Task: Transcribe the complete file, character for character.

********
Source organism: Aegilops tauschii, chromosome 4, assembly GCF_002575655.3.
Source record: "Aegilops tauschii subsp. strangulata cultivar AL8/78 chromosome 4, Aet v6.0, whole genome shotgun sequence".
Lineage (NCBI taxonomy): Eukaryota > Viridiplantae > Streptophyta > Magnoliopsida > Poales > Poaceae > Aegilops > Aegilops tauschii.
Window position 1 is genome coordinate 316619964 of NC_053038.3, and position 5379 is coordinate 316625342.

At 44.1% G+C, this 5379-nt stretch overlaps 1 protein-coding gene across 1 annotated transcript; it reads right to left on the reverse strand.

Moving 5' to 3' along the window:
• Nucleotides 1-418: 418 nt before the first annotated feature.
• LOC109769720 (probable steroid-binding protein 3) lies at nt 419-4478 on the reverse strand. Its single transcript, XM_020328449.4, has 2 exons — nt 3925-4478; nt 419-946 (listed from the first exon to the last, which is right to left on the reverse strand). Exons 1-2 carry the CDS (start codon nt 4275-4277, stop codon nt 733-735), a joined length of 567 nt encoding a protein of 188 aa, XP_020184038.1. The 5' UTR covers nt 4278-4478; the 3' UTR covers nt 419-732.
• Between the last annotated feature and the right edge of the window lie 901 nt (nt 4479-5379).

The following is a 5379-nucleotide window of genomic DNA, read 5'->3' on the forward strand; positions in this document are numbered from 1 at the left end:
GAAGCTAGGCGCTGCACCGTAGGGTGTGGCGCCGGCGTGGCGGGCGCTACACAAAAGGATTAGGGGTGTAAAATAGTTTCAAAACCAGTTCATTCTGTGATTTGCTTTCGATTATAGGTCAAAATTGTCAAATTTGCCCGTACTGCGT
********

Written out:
Source organism: Aegilops tauschii, chromosome 4, assembly GCF_002575655.3.
Source record: "Aegilops tauschii subsp. strangulata cultivar AL8/78 chromosome 4, Aet v6.0, whole genome shotgun sequence".
Lineage (NCBI taxonomy): Eukaryota > Viridiplantae > Streptophyta > Magnoliopsida > Poales > Poaceae > Aegilops > Aegilops tauschii.
Window position 1 is genome coordinate 316619964 of NC_053038.3, and position 5379 is coordinate 316625342.

At 44.1% G+C, this 5379-nt stretch overlaps 1 protein-coding gene across 1 annotated transcript; it reads right to left on the reverse strand.

Moving 5' to 3' along the window:
• Nucleotides 1-418: 418 nt before the first annotated feature.
• LOC109769720 (probable steroid-binding protein 3) lies at nt 419-4478 on the reverse strand. Its single transcript, XM_020328449.4, has 2 exons — nt 3925-4478; nt 419-946 (listed from the first exon to the last, which is right to left on the reverse strand). Exons 1-2 carry the CDS (start codon nt 4275-4277, stop codon nt 733-735), a joined length of 567 nt encoding a protein of 188 aa, XP_020184038.1. The 5' UTR covers nt 4278-4478; the 3' UTR covers nt 419-732.
• Between the last annotated feature and the right edge of the window lie 901 nt (nt 4479-5379).

The following is a 5379-nucleotide window of genomic DNA, read 5'->3' on the forward strand; positions in this document are numbered from 1 at the left end:
GAAGCTAGGCGCTGCACCGTAGGGTGTGGCGCCGGCGTGGCGGGCGCTACACAAAAGGATTAGGGGTGTAAAATAGTTTCAAAACCAGTTCATTCTGTGATTTGCTTTCGATTATAGGTCAAAATTGTCAAATTTGCCCGTACTGCGT